Police Harassing Timelapse Photographer (Video title)

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SCraig

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I didn't read this whole post, too much information overload, so sue me if someone else covered it.

There are two sides to every argument. From the side of the photog he was being "Hassled" by the police. From the side of the police they see a guy on the side of the road in the middle of the night taking photographs down on passing cars, and they stop to see what is going on.

Personally, in this day and time I'd rather they stop and ask me a dozen times when I'm doing nothing wrong than NOT stop the one time I need them to. The entire situation would have been avoided had the photographer simply shown them his ID. Did he have to? I don't know, I'm not a lawyer. Was there a reason not to? Nope, none other than being an ass. Were the police officers within their rights to ask for it? Yes, they were.

Now, more to the point: Have *I* ever been asked for my ID when I was doing nothing wrong? Yes, I have. Did I show it to the police officer? Yes, I did. What did he do then? He said, "Thank you, sir. Have a good evening." and both of us went about our business.

Situations like this would be a whole lot simpler if people would just put themselves in the shoes of the police from time to time. How would you like to walk up to a guy in the middle of the night, no clue what he is doing, no way of knowing if he's high or drunk or nuts or just plain normal? Police officers have one goal each and every time they go on duty: To go home in one piece when their shift is over. To do that they have to be careful. They have to treat every stop as if the person is armed and dangerous because the one time they don't he probably will be. They also have to tread the narrow line between being careful and polite. They have to be politically correct with everyone they meet. They have to be able to justify everything they say or do.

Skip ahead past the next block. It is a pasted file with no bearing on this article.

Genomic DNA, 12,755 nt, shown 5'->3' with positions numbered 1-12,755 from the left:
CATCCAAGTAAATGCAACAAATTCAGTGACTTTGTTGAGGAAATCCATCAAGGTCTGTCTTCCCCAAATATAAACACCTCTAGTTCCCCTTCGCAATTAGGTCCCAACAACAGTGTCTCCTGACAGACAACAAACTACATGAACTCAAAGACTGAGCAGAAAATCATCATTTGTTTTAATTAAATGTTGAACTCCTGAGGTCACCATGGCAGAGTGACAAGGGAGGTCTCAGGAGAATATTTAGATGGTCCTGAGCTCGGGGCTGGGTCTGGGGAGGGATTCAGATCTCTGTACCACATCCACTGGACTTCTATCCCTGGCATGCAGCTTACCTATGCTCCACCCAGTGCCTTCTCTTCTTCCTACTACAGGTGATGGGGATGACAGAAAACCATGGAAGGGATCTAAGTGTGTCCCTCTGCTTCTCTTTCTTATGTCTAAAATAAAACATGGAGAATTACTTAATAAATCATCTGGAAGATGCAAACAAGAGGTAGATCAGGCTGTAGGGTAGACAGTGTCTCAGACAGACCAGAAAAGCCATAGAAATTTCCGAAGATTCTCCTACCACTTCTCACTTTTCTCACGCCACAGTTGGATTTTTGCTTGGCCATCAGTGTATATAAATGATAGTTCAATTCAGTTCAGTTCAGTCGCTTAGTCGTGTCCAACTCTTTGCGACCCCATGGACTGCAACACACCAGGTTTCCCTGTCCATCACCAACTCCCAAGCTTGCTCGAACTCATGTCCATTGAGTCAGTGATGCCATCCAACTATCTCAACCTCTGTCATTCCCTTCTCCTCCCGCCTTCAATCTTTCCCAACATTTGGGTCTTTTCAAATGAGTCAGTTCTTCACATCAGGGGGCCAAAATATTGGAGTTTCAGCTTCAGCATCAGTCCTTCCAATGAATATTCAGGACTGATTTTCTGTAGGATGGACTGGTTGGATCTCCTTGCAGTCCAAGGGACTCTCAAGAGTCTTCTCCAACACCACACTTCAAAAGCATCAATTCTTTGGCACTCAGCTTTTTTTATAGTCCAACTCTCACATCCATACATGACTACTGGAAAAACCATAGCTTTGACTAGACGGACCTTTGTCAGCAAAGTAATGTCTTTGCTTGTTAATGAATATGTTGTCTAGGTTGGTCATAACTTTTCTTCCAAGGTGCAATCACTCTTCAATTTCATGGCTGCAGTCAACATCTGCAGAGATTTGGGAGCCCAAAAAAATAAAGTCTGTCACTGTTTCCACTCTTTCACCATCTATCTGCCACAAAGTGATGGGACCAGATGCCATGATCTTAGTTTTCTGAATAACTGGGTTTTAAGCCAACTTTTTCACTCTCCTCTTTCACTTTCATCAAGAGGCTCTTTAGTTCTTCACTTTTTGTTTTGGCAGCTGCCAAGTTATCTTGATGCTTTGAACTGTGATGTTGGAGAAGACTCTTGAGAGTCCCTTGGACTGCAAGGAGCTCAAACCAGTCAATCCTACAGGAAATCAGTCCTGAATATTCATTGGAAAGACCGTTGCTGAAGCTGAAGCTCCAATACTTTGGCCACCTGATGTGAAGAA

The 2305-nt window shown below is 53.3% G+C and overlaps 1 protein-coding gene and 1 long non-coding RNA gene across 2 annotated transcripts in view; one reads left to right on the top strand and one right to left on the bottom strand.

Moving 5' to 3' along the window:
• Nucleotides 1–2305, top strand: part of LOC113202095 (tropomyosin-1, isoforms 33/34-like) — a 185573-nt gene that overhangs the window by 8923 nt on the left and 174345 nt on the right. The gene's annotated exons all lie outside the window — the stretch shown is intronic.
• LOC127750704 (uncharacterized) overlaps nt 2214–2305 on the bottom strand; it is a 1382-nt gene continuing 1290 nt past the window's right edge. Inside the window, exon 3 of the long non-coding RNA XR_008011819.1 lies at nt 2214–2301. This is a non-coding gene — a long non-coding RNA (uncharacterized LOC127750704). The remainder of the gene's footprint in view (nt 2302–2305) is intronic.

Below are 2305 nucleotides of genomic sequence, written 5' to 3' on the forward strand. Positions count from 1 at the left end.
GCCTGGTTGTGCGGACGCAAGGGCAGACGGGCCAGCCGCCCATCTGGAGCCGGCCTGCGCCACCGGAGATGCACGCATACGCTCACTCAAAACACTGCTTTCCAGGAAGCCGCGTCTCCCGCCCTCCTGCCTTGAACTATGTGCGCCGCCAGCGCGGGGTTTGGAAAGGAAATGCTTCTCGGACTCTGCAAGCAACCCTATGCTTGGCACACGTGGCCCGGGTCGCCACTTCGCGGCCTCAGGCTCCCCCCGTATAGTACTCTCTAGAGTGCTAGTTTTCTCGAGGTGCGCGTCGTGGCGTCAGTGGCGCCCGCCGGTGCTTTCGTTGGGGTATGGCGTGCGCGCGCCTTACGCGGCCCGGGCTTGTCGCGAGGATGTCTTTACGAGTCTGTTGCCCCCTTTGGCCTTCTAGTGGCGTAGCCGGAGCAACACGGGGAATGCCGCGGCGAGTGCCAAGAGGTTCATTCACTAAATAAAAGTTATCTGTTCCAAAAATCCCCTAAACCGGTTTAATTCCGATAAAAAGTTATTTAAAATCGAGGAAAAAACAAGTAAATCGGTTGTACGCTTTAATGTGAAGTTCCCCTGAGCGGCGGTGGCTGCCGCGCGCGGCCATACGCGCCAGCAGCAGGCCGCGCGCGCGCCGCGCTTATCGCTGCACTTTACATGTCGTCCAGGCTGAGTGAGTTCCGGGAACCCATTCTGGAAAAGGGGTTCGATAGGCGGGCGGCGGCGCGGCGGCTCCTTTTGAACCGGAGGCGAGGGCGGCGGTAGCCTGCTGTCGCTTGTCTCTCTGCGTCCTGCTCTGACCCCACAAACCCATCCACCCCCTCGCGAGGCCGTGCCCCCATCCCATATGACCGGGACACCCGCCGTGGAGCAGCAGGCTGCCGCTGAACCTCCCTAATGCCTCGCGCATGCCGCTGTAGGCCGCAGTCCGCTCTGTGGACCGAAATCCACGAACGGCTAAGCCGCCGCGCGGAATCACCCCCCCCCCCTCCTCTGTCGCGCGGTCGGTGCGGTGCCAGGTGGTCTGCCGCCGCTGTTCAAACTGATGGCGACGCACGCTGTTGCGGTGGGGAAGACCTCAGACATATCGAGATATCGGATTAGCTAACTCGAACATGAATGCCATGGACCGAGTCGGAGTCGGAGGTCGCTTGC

Am I a police officer? Nope, I wouldn't do their job for anything in the world. I am, however, grateful for the fact that they are there, and when I come into contact with one I treat them with the respect that they deserve as long as they treat me with the respect that I deserve.
 

jake337

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IByte

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Very true scraig, I watched the video again it sounded like both were giving each other hard time. If I was there I would have told them I,m taking the time lapse photos explained what that was and handed them my ID. Then told them I wanted to continue my work.
 
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Bossy

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Haha love that movie <3 this is bat country!
 

skieur

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its his attitude. regardless of wether its legal or not. cop "why are you taking photos" guy" because i can" sorry but thats just a snotty remark.

Well, it's an accurate remark. He IS taking photos 'because he can' and shouldn't have to worry about the police coming up to him and asking for his papers.

Actually the photographer should fill out a police report for harassment against the officer. If there is no follow-up, then he can get action from the prosecutor's office or a judge. Taking pictures is not an illegal activity so the officer had no legal reason to stop him, ask questions or ask for ID. What the officer did was illegal.

skieur
 

skieur

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its his attitude. regardless of wether its legal or not. cop "why are you taking photos" guy" because i can" sorry but thats just a snotty remark.

Your missing the point. Your attitude should not matter to the officer. He's there to asses the situation not you as a person.

His answer"because I can" is literally CORRECT. He has every right to do so. Anyone who considers that attitude is the one with the problem.

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skieur